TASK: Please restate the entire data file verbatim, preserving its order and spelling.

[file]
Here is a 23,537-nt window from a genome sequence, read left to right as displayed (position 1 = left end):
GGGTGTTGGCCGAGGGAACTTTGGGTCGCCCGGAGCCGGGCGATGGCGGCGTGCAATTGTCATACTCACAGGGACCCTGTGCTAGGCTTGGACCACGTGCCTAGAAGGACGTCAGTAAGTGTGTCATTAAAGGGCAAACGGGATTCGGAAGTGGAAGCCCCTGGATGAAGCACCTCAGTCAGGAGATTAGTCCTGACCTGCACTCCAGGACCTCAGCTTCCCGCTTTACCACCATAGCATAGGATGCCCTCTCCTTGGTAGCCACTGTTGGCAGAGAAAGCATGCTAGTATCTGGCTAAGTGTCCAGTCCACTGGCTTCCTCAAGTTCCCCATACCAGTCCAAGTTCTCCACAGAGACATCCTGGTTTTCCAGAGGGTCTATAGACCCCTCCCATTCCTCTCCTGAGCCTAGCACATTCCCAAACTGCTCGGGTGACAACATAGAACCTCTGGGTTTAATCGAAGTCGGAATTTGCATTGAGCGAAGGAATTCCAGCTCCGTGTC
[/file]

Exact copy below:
Here is a 23,537-nt window from a genome sequence, read left to right as displayed (position 1 = left end):
GGGTGTTGGCCGAGGGAACTTTGGGTCGCCCGGAGCCGGGCGATGGCGGCGTGCAATTGTCATACTCACAGGGACCCTGTGCTAGGCTTGGACCACGTGCCTAGAAGGACGTCAGTAAGTGTGTCATTAAAGGGCAAACGGGATTCGGAAGTGGAAGCCCCTGGATGAAGCACCTCAGTCAGGAGATTAGTCCTGACCTGCACTCCAGGACCTCAGCTTCCCGCTTTACCACCATAGCATAGGATGCCCTCTCCTTGGTAGCCACTGTTGGCAGAGAAAGCATGCTAGTATCTGGCTAAGTGTCCAGTCCACTGGCTTCCTCAAGTTCCCCATACCAGTCCAAGTTCTCCACAGAGACATCCTGGTTTTCCAGAGGGTCTATAGACCCCTCCCATTCCTCTCCTGAGCCTAGCACATTCCCAAACTGCTCGGGTGACAACATAGAACCTCTGGGTTTAATCGAAGTCGGAATTTGCATTGAGCGAAGGAATTCCAGCTCCGTGTC